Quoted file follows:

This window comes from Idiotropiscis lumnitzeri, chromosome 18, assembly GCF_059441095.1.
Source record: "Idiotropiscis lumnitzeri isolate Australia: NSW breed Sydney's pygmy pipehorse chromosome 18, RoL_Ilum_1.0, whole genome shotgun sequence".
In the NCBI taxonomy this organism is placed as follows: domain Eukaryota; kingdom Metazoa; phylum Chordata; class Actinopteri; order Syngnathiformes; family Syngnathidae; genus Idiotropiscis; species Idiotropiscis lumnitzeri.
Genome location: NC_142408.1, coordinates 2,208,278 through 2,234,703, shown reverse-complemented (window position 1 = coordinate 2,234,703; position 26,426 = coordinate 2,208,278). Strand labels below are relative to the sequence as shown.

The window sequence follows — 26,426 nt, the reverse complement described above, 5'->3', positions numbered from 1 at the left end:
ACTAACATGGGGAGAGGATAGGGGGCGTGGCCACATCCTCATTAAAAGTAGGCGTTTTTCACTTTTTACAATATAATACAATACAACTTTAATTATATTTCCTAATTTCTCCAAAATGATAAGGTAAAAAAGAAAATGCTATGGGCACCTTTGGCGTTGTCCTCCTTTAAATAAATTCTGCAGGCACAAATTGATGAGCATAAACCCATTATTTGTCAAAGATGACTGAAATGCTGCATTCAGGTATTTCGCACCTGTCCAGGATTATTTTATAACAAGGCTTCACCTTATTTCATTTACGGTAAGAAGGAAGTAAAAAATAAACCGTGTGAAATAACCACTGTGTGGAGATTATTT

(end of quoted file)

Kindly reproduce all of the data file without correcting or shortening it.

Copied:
This window comes from Idiotropiscis lumnitzeri, chromosome 18, assembly GCF_059441095.1.
Source record: "Idiotropiscis lumnitzeri isolate Australia: NSW breed Sydney's pygmy pipehorse chromosome 18, RoL_Ilum_1.0, whole genome shotgun sequence".
In the NCBI taxonomy this organism is placed as follows: domain Eukaryota; kingdom Metazoa; phylum Chordata; class Actinopteri; order Syngnathiformes; family Syngnathidae; genus Idiotropiscis; species Idiotropiscis lumnitzeri.
Genome location: NC_142408.1, coordinates 2,208,278 through 2,234,703, shown reverse-complemented (window position 1 = coordinate 2,234,703; position 26,426 = coordinate 2,208,278). Strand labels below are relative to the sequence as shown.

The window sequence follows — 26,426 nt, the reverse complement described above, 5'->3', positions numbered from 1 at the left end:
ACTAACATGGGGAGAGGATAGGGGGCGTGGCCACATCCTCATTAAAAGTAGGCGTTTTTCACTTTTTACAATATAATACAATACAACTTTAATTATATTTCCTAATTTCTCCAAAATGATAAGGTAAAAAAGAAAATGCTATGGGCACCTTTGGCGTTGTCCTCCTTTAAATAAATTCTGCAGGCACAAATTGATGAGCATAAACCCATTATTTGTCAAAGATGACTGAAATGCTGCATTCAGGTATTTCGCACCTGTCCAGGATTATTTTATAACAAGGCTTCACCTTATTTCATTTACGGTAAGAAGGAAGTAAAAAATAAACCGTGTGAAATAACCACTGTGTGGAGATTATTT